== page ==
Two in three consumers prepared to flee to brands offering superior service
A study of more than 34,000 consumers across 18 countries highlights how a hybrid workforce is key to meeting customer expectations in an ‘always-on’ era of service and in continuing to honour consumers’ need for the human factor
Two-thirds of consumers recently surveyed said they are more likely to switch to brands that provide the best experience or service – underscoring the importance of providing exceptional service and the ultimate cost to those companies that fail – customer defection.
It’s just one of the key findings from a large-scale study of 34,000 consumers worldwide by Verint Systems Inc. The Customer Engagement Company™, carried out in partnership with Opinium Research, LLC.
“The finding that consumers are easily swayed to switch to product and service providers that offer a super customer experience demonstrates the harsh reality of today’s business and loyalty landscape,” says Verint’s Ryan Hollenbeck, senior vice president of global marketing and executive sponsor of the Verint Customer Experience Program.
The study reveals that loyalty and customer retention continues to decline globally, as just 44% of consumers say they have been with their service providers for three years or more (down 39% since 2015). While this may seem a sobering metric, the study did uncover one potent means to spur brand loyalty – convenience. More than three-quarters (77%) of consumers surveyed said that convenience is a major factor when choosing a brand or service provider, while more than two-thirds (68%) feel loyal to brands that make it easy and convenient to engage.
“The customer experience gauntlet has been thrown; customers demand exceptional service in exchange for their business or they will take their business elsewhere,” says Hollenbeck. “The question now is, how do brands respond?”
The study reveals 60% of consumers expect to engage with an organisation via any channel at any time. These increasing customer expectations are forcing organisations to adopt an ‘always-on’ approach to service. To succeed in meeting this ‘always-on’ service imperative, organisations continue to turn to automated solutions such as chat-bots and artificial intelligence – the hybrid workforce – leveraging a combination of man and machine to drive customer engagement and operational efficiencies.
Even as consumers continue to adopt these digital service channels, the human factor still is perceived to be a vital element in the customer engagement equation. While the first preference for consumers is to manage inquiries online in a self-serve fashion (34%), speaking to someone over the phone (30%) or in person (29%) are also preferred by a significant portion of those surveyed. Mobile apps continue to rise in popularity as an engagement tool, increasing 57% from a similar Verint study from 2018. The research also finds that human engagement is particularly valuable for critical interactions that can serve to build long-term relationships. For example, when a customer has an urgent question or complaint, their first preference is to speak with a live human agent via the phone or in person.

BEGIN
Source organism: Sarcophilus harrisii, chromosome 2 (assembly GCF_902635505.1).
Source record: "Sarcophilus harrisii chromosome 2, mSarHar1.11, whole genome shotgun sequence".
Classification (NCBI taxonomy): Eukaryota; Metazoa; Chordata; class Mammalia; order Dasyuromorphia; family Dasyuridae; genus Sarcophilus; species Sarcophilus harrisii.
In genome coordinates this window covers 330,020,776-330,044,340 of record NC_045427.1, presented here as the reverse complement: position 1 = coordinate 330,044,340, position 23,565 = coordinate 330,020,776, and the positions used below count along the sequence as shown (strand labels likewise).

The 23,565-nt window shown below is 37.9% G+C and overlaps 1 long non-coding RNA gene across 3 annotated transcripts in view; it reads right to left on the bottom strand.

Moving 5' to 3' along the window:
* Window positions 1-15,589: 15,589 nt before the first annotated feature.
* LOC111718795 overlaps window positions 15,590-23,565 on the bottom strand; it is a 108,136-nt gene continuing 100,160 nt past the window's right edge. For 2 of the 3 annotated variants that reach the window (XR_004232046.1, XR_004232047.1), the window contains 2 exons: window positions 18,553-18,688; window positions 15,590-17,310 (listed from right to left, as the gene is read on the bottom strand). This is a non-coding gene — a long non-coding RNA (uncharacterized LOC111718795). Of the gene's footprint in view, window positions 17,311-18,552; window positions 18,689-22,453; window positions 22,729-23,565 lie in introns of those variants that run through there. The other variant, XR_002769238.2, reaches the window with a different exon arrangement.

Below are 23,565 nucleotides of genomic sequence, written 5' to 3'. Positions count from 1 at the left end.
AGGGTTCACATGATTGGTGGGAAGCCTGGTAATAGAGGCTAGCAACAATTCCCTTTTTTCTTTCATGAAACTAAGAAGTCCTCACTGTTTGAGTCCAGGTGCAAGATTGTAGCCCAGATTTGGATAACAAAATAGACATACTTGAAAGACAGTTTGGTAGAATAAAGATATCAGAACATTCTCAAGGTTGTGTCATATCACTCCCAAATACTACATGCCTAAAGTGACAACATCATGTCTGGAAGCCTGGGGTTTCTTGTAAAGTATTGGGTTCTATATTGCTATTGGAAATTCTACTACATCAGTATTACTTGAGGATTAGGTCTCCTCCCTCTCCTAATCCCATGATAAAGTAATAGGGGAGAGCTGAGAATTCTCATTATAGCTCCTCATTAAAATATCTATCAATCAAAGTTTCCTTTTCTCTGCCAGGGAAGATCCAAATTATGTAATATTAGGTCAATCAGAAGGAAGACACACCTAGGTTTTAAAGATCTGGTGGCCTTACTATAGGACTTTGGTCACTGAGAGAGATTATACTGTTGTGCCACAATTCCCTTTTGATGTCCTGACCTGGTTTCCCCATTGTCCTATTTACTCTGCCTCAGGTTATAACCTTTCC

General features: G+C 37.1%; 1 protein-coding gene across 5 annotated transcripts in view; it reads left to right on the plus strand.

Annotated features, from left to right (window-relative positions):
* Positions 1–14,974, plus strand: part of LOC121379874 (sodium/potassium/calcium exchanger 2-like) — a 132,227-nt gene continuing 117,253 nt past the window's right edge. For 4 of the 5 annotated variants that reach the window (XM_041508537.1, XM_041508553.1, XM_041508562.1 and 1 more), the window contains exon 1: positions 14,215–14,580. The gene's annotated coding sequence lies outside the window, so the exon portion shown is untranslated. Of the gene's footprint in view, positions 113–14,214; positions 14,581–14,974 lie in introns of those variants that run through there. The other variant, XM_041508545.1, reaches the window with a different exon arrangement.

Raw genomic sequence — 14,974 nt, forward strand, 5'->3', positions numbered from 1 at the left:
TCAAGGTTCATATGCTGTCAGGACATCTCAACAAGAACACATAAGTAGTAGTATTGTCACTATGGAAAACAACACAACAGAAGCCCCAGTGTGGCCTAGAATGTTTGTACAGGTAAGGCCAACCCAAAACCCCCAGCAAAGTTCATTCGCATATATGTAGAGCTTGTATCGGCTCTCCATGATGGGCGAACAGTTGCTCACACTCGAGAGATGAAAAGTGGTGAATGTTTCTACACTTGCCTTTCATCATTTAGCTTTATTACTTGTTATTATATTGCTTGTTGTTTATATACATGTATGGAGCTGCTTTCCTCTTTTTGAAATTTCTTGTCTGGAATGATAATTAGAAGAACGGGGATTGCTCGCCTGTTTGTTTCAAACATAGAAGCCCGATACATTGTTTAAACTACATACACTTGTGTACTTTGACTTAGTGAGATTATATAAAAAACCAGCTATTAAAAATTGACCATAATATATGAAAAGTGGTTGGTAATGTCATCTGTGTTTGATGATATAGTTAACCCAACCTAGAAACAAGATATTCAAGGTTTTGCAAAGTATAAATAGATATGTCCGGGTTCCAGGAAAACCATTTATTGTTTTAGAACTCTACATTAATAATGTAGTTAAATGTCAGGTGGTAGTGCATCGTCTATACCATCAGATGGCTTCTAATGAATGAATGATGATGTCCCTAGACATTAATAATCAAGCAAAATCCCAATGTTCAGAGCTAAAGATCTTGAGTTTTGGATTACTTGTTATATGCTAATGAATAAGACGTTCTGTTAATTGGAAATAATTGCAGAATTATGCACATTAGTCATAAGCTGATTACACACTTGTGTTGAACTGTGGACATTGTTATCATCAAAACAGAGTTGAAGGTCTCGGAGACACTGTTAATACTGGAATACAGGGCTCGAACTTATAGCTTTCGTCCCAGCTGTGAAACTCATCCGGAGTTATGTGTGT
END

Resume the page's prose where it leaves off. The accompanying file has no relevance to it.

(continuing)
“The study finds the greatest challenge and opportunity for businesses is to be strategic in their hybrid workforce approach,” says Hollenbeck. “Organisations need to turn to automated solutions to cope with increased volume and demands, but they must ensure they continue to provide the high-quality experience customers expect – including the ability to engage with a human when needed. Their customer engagement strategy needs to empower customers with the ability to switch seamlessly between digital and other channels.”
Dr. Paul Redmond, global expert in generational theory and employability says brands must also consider their workforces as they chart their customer engagement strategies, “In an age where customers and the workforce span multiple generations, organisations face a challenge to deliver an exceptional experience for all. Engagement and empowerment are key. The human workforce must work hand-in-hand with technology, automating straightforward enquiries to free humans up for more impactful and fulfilling engagement. This will only be successful if organisations truly engage their employees and understand the different requirements of a multi-generational workforce.”